In sustainability science, the tension between more descriptive–analytical and more process-oriented approaches is receiving increasing attention. The latter entails a number of roles for researchers, which have largely been neglected in the literature.
Based on the rich tradition of action research and on a specific process-oriented approach to sustainability transitions (transition management), we establish an in-depth understanding of the activities and roles of researchers. This is done by specifying ideal-type roles that researchers take when dealing with key issues in creating and maintaining space for societal learning—a core activity in process-oriented approaches. These roles are change agent, knowledge broker, reflective scientist, self-reflexive scientist and process facilitator. To better understand these ideal-type roles, we use them as a heuristic to explore a case of transition management in Rotterdam. In the analysis, we discuss the implications of this set of ideal-type roles for the self-reflexivity of researchers, role conflicts and potentials, and for the changing role of the researcher and of science in general.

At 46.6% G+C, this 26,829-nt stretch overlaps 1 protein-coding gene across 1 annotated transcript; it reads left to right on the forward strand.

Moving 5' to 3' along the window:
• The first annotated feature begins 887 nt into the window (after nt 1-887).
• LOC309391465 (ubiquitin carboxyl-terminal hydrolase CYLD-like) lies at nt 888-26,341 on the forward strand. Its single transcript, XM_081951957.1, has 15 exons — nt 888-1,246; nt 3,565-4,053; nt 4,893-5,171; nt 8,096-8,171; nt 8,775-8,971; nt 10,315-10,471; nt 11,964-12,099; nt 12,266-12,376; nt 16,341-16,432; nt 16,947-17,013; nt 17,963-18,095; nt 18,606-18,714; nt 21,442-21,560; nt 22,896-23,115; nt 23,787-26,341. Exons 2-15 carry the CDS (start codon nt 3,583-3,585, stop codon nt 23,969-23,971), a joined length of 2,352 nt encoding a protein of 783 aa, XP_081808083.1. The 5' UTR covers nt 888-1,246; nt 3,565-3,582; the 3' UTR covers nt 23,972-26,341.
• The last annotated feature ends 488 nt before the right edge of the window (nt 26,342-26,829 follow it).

Wittmayer, J.M. & N. Schäpke (2014).
Action, Research and Participation: Roles of Researchers in Sustainability Transitions. Sustainability Science, 9(4), 483-496. DOI: 10.1007/s11625-014-0258-4.
November 17, 2016